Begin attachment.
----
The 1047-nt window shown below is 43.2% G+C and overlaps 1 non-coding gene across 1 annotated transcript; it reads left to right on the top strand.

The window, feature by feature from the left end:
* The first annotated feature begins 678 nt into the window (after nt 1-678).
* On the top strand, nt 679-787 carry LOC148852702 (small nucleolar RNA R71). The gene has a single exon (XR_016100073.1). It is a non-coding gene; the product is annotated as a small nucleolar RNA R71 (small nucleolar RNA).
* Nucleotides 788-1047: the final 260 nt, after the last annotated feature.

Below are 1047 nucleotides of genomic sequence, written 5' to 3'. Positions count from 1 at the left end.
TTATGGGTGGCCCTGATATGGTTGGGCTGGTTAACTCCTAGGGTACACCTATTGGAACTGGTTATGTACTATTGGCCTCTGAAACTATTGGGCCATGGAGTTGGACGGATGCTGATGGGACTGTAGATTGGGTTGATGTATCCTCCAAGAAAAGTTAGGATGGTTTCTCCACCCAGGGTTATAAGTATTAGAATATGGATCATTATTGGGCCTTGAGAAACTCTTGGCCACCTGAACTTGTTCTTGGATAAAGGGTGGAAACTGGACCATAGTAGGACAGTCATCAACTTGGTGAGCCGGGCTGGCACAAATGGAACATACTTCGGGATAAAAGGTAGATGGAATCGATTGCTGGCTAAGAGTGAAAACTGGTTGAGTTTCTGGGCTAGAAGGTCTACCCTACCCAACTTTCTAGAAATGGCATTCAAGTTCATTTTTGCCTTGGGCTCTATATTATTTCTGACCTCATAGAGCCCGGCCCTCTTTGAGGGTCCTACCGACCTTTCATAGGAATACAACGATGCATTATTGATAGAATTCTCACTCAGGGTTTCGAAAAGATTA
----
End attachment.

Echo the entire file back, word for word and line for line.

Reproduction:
The 1047-nt window shown below is 43.2% G+C and overlaps 1 non-coding gene across 1 annotated transcript; it reads left to right on the top strand.

The window, feature by feature from the left end:
* The first annotated feature begins 678 nt into the window (after nt 1-678).
* On the top strand, nt 679-787 carry LOC148852702 (small nucleolar RNA R71). The gene has a single exon (XR_016100073.1). It is a non-coding gene; the product is annotated as a small nucleolar RNA R71 (small nucleolar RNA).
* Nucleotides 788-1047: the final 260 nt, after the last annotated feature.

Below are 1047 nucleotides of genomic sequence, written 5' to 3'. Positions count from 1 at the left end.
TTATGGGTGGCCCTGATATGGTTGGGCTGGTTAACTCCTAGGGTACACCTATTGGAACTGGTTATGTACTATTGGCCTCTGAAACTATTGGGCCATGGAGTTGGACGGATGCTGATGGGACTGTAGATTGGGTTGATGTATCCTCCAAGAAAAGTTAGGATGGTTTCTCCACCCAGGGTTATAAGTATTAGAATATGGATCATTATTGGGCCTTGAGAAACTCTTGGCCACCTGAACTTGTTCTTGGATAAAGGGTGGAAACTGGACCATAGTAGGACAGTCATCAACTTGGTGAGCCGGGCTGGCACAAATGGAACATACTTCGGGATAAAAGGTAGATGGAATCGATTGCTGGCTAAGAGTGAAAACTGGTTGAGTTTCTGGGCTAGAAGGTCTACCCTACCCAACTTTCTAGAAATGGCATTCAAGTTCATTTTTGCCTTGGGCTCTATATTATTTCTGACCTCATAGAGCCCGGCCCTCTTTGAGGGTCCTACCGACCTTTCATAGGAATACAACGATGCATTATTGATAGAATTCTCACTCAGGGTTTCGAAAAGATTA